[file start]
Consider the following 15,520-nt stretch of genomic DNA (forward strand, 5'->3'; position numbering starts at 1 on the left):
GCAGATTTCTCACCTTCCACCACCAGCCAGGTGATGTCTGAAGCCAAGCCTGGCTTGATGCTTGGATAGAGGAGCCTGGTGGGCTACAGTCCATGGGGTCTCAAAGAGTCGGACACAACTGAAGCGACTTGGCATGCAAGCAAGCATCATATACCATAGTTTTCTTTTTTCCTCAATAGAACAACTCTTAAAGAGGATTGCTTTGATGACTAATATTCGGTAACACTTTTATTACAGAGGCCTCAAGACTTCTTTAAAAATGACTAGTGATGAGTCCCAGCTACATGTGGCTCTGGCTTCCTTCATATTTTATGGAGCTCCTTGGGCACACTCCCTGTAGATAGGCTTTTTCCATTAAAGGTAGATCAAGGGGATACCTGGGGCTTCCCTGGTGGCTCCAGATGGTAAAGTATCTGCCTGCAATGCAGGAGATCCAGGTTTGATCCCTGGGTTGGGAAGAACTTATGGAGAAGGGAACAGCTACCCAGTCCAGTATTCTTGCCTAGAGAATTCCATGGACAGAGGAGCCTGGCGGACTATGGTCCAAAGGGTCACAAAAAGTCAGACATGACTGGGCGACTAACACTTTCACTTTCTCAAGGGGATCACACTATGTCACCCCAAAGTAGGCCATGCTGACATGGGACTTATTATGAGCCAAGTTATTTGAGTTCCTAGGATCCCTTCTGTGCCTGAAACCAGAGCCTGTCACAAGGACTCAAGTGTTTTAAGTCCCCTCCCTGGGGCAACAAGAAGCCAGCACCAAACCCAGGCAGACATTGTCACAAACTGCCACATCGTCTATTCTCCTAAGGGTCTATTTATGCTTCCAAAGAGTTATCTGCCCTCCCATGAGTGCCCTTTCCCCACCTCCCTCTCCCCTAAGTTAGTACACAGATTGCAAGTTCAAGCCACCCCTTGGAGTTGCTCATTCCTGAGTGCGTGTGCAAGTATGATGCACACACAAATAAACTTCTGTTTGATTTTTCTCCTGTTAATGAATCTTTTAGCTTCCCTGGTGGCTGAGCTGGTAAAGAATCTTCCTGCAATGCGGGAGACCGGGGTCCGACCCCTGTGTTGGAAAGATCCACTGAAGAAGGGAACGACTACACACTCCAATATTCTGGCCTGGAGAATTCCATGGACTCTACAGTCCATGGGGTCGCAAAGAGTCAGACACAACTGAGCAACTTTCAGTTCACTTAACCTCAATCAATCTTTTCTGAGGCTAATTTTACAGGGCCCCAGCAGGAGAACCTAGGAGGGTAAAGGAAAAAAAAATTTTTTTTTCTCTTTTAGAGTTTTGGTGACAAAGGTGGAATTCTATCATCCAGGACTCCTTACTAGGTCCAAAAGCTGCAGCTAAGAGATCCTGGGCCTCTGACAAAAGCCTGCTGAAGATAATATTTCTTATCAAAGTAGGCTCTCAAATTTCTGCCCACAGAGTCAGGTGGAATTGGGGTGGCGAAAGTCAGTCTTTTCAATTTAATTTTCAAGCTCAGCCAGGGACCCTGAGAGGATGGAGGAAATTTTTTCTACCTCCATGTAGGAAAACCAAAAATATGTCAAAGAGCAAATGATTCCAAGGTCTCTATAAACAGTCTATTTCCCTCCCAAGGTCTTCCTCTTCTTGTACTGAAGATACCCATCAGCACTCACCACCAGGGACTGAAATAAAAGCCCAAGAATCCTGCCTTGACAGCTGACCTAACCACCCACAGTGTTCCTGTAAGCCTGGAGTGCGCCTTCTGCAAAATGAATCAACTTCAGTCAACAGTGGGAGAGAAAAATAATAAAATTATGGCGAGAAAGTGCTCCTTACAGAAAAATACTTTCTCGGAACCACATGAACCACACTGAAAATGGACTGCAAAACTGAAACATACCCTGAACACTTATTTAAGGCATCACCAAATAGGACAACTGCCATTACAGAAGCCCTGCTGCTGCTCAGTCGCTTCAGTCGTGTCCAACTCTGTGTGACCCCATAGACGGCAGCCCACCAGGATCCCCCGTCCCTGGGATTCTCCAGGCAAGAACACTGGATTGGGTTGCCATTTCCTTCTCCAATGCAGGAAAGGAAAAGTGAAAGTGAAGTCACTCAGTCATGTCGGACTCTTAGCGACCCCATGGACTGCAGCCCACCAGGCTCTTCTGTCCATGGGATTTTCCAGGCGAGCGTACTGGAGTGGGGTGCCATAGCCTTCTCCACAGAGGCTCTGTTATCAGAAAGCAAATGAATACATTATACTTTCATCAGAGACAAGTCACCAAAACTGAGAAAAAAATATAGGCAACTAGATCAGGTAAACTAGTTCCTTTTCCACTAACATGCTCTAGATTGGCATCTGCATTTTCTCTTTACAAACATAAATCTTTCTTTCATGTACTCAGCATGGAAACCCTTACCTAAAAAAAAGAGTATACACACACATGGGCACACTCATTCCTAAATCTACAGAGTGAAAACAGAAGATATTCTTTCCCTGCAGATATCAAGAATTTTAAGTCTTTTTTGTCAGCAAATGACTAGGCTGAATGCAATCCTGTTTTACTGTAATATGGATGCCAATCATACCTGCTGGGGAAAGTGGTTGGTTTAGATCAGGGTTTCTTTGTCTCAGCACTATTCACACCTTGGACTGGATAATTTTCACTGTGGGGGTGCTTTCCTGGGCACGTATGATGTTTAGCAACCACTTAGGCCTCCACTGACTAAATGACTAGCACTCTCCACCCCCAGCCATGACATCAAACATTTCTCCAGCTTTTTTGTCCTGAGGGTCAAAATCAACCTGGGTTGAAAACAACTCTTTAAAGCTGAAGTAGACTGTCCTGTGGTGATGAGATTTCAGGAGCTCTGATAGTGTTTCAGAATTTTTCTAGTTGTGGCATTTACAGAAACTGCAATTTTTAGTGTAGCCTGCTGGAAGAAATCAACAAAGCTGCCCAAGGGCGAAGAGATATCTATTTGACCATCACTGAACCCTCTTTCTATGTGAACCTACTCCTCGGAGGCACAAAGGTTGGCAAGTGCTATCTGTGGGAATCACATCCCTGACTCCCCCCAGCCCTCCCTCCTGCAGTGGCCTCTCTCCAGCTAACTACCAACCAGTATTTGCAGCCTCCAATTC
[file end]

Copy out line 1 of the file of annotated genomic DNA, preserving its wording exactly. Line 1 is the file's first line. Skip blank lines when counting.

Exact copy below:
Consider the following 15,520-nt stretch of genomic DNA (forward strand, 5'->3'; position numbering starts at 1 on the left):